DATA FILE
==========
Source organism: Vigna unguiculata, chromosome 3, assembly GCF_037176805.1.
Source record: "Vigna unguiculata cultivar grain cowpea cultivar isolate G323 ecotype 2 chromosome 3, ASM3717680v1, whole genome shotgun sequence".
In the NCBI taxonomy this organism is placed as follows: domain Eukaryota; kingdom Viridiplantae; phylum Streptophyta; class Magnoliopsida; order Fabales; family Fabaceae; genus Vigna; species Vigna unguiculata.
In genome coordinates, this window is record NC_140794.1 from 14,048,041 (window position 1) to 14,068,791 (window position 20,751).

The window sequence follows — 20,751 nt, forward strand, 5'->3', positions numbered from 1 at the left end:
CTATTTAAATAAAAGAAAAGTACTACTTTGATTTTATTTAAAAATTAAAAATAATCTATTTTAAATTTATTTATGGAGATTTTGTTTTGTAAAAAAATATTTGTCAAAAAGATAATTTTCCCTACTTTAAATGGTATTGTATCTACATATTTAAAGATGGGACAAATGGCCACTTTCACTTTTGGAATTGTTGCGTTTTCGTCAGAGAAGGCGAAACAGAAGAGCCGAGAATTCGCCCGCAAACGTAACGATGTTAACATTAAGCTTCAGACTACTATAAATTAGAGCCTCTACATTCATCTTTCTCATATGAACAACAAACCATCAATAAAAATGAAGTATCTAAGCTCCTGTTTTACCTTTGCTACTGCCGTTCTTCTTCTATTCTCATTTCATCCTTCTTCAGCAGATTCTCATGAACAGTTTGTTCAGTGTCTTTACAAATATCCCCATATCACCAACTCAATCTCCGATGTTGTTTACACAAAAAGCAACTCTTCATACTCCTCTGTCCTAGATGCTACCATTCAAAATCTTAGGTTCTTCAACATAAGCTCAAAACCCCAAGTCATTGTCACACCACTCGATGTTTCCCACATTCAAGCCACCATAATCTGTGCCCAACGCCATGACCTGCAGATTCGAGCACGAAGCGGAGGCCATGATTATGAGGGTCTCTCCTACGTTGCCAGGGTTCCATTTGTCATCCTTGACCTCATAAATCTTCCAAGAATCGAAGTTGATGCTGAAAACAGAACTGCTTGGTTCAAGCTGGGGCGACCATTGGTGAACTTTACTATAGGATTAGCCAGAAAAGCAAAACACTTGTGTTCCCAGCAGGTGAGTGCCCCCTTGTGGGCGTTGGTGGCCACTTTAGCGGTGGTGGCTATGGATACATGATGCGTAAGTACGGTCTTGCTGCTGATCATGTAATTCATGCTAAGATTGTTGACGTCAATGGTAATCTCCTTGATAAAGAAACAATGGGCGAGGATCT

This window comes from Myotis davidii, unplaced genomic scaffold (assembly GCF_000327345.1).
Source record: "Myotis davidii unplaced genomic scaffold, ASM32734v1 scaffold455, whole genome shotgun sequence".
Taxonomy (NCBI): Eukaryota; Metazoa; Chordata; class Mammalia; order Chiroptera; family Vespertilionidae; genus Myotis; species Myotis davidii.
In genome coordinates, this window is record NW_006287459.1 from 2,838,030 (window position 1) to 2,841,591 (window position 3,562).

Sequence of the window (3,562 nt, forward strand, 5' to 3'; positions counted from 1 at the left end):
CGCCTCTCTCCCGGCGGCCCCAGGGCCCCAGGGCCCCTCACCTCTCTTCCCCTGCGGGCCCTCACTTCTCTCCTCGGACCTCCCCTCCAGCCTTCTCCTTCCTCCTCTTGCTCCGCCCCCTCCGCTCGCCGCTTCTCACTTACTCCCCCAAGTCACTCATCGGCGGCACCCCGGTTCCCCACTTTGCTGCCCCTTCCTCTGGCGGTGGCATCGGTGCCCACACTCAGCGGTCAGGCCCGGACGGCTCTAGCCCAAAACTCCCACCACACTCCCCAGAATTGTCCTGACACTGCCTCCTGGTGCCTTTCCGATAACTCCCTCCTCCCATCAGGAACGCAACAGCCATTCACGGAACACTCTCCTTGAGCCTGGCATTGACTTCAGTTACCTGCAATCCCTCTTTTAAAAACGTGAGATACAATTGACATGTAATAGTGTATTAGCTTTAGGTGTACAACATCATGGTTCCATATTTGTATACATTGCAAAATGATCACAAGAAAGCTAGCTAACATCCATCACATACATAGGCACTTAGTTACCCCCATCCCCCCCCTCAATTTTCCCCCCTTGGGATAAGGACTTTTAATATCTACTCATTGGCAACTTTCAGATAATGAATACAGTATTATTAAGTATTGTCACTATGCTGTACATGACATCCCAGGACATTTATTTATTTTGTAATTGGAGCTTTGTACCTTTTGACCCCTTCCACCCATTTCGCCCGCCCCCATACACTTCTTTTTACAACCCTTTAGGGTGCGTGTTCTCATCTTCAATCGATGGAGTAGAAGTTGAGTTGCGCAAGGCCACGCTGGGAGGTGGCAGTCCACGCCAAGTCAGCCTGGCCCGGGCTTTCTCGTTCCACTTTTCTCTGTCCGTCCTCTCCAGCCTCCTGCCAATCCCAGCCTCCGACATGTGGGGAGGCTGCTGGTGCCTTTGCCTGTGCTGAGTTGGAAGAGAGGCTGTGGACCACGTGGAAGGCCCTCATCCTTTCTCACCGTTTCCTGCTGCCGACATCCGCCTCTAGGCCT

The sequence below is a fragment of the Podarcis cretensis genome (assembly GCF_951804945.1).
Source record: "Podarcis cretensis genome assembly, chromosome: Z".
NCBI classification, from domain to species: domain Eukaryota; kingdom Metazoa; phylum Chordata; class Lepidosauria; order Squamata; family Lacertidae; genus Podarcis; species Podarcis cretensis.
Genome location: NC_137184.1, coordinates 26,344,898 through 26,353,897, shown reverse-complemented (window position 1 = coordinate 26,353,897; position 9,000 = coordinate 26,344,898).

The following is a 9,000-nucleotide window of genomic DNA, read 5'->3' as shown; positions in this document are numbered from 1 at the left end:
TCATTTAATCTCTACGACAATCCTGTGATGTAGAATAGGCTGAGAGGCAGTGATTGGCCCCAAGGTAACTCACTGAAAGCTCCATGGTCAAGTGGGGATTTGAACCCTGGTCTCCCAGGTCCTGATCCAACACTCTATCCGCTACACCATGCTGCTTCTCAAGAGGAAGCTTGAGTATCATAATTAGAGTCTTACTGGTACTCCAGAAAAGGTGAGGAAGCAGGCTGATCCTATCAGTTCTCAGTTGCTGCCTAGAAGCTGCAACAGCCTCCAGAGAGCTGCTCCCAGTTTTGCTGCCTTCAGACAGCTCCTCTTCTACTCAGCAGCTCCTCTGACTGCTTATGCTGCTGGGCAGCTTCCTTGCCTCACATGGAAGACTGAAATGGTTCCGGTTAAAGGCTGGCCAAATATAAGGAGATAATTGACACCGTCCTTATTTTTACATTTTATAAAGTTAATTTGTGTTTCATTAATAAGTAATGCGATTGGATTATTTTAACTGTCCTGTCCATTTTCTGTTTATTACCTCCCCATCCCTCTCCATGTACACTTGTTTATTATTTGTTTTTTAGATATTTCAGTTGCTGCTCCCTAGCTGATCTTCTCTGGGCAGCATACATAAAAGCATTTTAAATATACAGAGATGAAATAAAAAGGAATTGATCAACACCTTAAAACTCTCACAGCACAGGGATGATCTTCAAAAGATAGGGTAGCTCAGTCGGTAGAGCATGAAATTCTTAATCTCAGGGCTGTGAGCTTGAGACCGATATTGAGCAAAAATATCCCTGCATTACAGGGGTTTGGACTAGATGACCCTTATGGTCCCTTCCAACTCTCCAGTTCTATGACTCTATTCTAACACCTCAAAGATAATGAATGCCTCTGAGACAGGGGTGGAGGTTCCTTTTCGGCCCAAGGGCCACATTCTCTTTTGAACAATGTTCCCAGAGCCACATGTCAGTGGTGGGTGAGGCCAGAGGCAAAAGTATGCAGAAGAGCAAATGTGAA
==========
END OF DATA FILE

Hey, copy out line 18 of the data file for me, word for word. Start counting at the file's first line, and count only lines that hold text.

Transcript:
TCATTTAATCTCTACGACAATCCTGTGATGTAGAATAGGCTGAGAGGCAGTGATTGGCCCCAAGGTAACTCACTGAAAGCTCCATGGTCAAGTGGGGATTTGAACCCTGGTCTCCCAGGTCCTGATCCAACACTCTATCCGCTACACCATGCTGCTTCTCAAGAGGAAGCTTGAGTATCATAATTAGAGTCTTACTGGTACTCCAGAAAAGGTGAGGAAGCAGGCTGATCCTATCAGTTCTCAGTTGCTGCCTAGAAGCTGCAACAGCCTCCAGAGAGCTGCTCCCAGTTTTGCTGCCTTCAGACAGCTCCTCTTCTACTCAGCAGCTCCTCTGACTGCTTATGCTGCTGGGCAGCTTCCTTGCCTCACATGGAAGACTGAAATGGTTCCGGTTAAAGGCTGGCCAAATATAAGGAGATAATTGACACCGTCCTTATTTTTACATTTTATAAAGTTAATTTGTGTTTCATTAATAAGTAATGCGATTGGATTATTTTAACTGTCCTGTCCATTTTCTGTTTATTACCTCCCCATCCCTCTCCATGTACACTTGTTTATTATTTGTTTTTTAGATATTTCAGTTGCTGCTCCCTAGCTGATCTTCTCTGGGCAGCATACATAAAAGCATTTTAAATATACAGAGATGAAATAAAAAGGAATTGATCAACACCTTAAAACTCTCACAGCACAGGGATGATCTTCAAAAGATAGGGTAGCTCAGTCGGTAGAGCATGAAATTCTTAATCTCAGGGCTGTGAGCTTGAGACCGATATTGAGCAAAAATATCCCTGCATTACAGGGGTTTGGACTAGATGACCCTTATGGTCCCTTCCAACTCTCCAGTTCTATGACTCTATTCTAACACCTCAAAGATAATGAATGCCTCTGAGACAGGGGTGGAGGTTCCTTTTCGGCCCAAGGGCCACATTCTCTTTTGAACAATGTTCCCAGAGCCACATGTCAGTGGTGGGTGAGGCCAGAGGCAAAAGTATGCAGAAGAGCAAATGTGAA